Yesterday was the fiftieth anniversary of the US Supreme Court’s decision in the testy, tense libel case of New York Times v Sullivan. It’s an anniversary every Brit who believes in freedom should both celebrate and envy. We should celebrate it because the court’s decision struck a brilliant blow for press freedom and against defamation laws. Indeed, according to one account, ‘the practical effect [of the decision] was that defamation was effectively destroyed in America’. And we should envy it because, on this side of the pond, we remain saddled with illiberal, censorious libel laws better suited to the Middle Ages than to the twenty-first century. Fifty years after Sullivan, we in Britain need urgently to catch up with our American cousins by destroying our defamation laws, too.
The Sullivan case kicked off on 29 March 1960, when, at the height of the civil-rights conflict in the south of America, the New York Times ran a one-page advert headlined ‘Heed their rising voices’. Designed to raise funds for the defence of Martin Luther King against an indictment for perjury in Alabama, the ad focused on black southerners’ struggle for the right to vote and on the predicament of southern black students who were being harassed for attending newly non-segregated schools and universities. ‘Thousands of southern negro students are engaged in widespread non-violent demonstrations in positive affirmation of the right to live in human dignity’, the ad said, but they are being ‘met by an unprecedented wave of terror by those who would deny [the Bill of Rights], which the whole world looks upon as setting the pattern for modern freedom’. The ad was signed by 64 individuals, including black clergymen, trade unionists, singers and actors, and members of the Committee to Defend Martin Luther King.
Even though he was not named in the advert, LB Sullivan, the public safety commissioner of Montgomery, Alabama, believed that the ad implicitly defamed him by suggesting the forces under his control were engaged in a ‘wave of terror’, and so he sued the New York Times and four of the black ministers who had signed the ad. As required by Alabama law, he first wrote to the NYT to ask that it issue a retraction for what he described as the advert’s ‘gross errors’. But the NYT refused – saying ‘[we] are somewhat puzzled as to how you think the statements in any way reflect on you’ – so Sullivan took the paper and the four ministers to court in Alabama. He won, on the basis that the NYT advert did indeed get many facts wrong, including the claim that black students had been padlocked into a university dining hall and that King had been arrested seven times in Alabama (in fact it was four times). Sullivan was awarded $500,000. The NYT appealed against the decision at Alabama’s State Supreme Court, but the decision for Sullivan, and against the paper, was upheld.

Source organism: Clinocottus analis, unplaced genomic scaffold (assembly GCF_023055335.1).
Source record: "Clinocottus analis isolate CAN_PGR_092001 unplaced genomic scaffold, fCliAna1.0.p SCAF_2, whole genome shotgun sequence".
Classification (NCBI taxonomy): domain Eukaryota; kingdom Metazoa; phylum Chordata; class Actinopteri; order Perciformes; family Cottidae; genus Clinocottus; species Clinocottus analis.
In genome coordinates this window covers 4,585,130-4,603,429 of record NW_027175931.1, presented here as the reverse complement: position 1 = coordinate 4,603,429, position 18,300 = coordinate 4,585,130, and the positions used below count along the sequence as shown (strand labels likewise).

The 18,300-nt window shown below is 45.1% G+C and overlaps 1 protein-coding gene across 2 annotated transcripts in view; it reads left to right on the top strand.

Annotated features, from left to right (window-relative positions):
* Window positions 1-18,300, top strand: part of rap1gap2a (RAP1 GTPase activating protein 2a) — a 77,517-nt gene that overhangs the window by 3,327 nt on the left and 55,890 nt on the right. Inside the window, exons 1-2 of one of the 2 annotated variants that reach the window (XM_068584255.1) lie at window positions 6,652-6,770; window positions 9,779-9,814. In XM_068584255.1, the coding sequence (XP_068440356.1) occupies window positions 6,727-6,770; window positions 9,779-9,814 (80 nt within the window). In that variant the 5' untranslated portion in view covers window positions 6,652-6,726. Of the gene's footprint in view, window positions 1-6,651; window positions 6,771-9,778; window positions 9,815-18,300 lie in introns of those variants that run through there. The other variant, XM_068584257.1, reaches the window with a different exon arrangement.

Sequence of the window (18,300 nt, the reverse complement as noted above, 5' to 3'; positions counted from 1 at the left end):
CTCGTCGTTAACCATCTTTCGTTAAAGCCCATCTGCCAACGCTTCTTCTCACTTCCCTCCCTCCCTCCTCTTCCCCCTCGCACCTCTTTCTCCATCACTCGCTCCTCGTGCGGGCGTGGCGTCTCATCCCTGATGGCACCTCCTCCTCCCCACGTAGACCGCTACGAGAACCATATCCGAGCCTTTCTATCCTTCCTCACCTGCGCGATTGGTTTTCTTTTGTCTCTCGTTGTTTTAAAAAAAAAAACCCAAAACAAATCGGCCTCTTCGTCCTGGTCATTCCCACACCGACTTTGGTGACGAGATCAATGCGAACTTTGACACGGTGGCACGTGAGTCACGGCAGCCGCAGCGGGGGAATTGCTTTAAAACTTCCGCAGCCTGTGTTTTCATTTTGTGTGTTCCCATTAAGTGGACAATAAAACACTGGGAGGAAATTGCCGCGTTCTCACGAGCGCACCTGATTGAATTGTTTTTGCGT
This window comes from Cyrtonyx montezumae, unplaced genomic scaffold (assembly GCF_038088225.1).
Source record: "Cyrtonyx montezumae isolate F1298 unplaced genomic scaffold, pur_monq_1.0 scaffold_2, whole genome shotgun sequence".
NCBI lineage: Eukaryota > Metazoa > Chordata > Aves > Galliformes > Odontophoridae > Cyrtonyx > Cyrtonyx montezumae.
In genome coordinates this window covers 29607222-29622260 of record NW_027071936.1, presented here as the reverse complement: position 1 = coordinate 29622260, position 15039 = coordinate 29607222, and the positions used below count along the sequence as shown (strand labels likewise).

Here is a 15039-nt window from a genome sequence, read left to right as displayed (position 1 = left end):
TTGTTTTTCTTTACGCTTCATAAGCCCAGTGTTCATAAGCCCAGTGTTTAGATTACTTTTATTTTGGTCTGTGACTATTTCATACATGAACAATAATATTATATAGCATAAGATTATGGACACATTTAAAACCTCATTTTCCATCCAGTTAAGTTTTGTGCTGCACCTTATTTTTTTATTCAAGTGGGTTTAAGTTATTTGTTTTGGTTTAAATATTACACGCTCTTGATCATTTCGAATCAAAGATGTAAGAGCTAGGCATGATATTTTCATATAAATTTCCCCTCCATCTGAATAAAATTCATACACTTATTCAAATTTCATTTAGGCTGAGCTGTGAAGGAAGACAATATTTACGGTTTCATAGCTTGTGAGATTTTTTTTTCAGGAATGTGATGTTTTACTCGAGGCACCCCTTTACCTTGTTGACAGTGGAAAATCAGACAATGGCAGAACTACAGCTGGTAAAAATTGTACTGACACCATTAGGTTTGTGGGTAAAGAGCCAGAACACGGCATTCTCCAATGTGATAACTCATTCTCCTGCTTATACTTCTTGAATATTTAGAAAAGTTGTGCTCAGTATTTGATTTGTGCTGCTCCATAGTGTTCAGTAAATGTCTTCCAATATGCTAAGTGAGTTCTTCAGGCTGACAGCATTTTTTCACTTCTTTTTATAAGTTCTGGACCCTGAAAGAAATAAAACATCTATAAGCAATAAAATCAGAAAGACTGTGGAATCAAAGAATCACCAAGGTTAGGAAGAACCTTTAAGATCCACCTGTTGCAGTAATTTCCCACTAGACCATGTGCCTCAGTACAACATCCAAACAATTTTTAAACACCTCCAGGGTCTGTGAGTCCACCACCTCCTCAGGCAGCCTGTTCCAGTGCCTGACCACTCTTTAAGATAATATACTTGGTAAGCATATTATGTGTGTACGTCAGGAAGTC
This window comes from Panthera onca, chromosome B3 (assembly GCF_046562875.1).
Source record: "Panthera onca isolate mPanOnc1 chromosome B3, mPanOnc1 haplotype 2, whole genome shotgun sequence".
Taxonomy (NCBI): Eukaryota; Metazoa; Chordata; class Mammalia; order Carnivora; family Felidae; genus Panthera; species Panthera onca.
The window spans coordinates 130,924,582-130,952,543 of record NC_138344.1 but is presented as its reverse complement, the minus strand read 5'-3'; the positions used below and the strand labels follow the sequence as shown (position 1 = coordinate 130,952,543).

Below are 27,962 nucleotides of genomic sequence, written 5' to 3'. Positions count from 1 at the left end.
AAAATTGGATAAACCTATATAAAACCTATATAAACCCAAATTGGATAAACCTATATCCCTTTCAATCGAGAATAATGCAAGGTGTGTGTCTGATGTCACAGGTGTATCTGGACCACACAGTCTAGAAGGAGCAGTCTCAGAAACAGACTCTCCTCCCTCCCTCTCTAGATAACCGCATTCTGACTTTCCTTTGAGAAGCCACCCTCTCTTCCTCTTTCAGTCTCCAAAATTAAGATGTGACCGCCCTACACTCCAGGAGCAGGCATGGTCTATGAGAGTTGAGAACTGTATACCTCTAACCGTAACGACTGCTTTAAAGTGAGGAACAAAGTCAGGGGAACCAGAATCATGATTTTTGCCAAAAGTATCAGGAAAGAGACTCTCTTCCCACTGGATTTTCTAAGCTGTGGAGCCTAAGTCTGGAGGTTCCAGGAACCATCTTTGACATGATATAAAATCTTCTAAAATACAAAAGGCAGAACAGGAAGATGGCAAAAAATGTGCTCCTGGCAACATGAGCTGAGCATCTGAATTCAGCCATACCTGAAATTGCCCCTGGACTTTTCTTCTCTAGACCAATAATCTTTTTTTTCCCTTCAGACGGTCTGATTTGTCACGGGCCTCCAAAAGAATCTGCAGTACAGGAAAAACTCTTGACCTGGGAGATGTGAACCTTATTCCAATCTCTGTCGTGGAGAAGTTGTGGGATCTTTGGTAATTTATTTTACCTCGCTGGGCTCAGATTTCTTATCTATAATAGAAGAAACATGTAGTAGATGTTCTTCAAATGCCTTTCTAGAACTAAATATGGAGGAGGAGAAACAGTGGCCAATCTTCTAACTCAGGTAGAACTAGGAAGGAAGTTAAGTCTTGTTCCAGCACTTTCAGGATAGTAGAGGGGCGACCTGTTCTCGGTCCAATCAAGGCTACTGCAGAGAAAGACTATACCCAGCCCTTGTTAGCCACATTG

Eventually, the NYT took its appeal to the federal Supreme Court – and the decision made there, on 9 March 1964, almost four years after the original advert had appeared in the pages of the NYT, would change America forever. The nine justices of the Supreme Court found unanimously in the NYT’s favour and struck down the judgement of the Alabama court as ‘constitutionally deficient’ on the basis that it ignored ‘the sturdy safeguard [of freedom of speech] embodied in the First Amendment’.
The Supreme Court’s Sullivan decision still makes for scintillating reading 50 years on. It basically defended the right of the people and the press to be not only critical of, but also cutting about public officials. ‘[D]ebate on public issues should be uninhibited, robust and wide open’, the court said, and therefore such debate ‘may well include vehement, caustic, and sometimes unpleasantly sharp attacks on government and public officials’. In essence, the justices were defending the right to be offensive, the right to rattle, rile and blaspheme against those in authority and the ideas they propagate. Even more strikingly than that, they defended the right to be wrong, the right to publish inaccuracies and untruths. Recognising that the ad did get some basic facts wrong, the justices nonetheless declared that ‘erroneous statement is inevitable in free debate, and…it must be protected if the freedoms of expression are to have the “breathing space” that they need to survive’.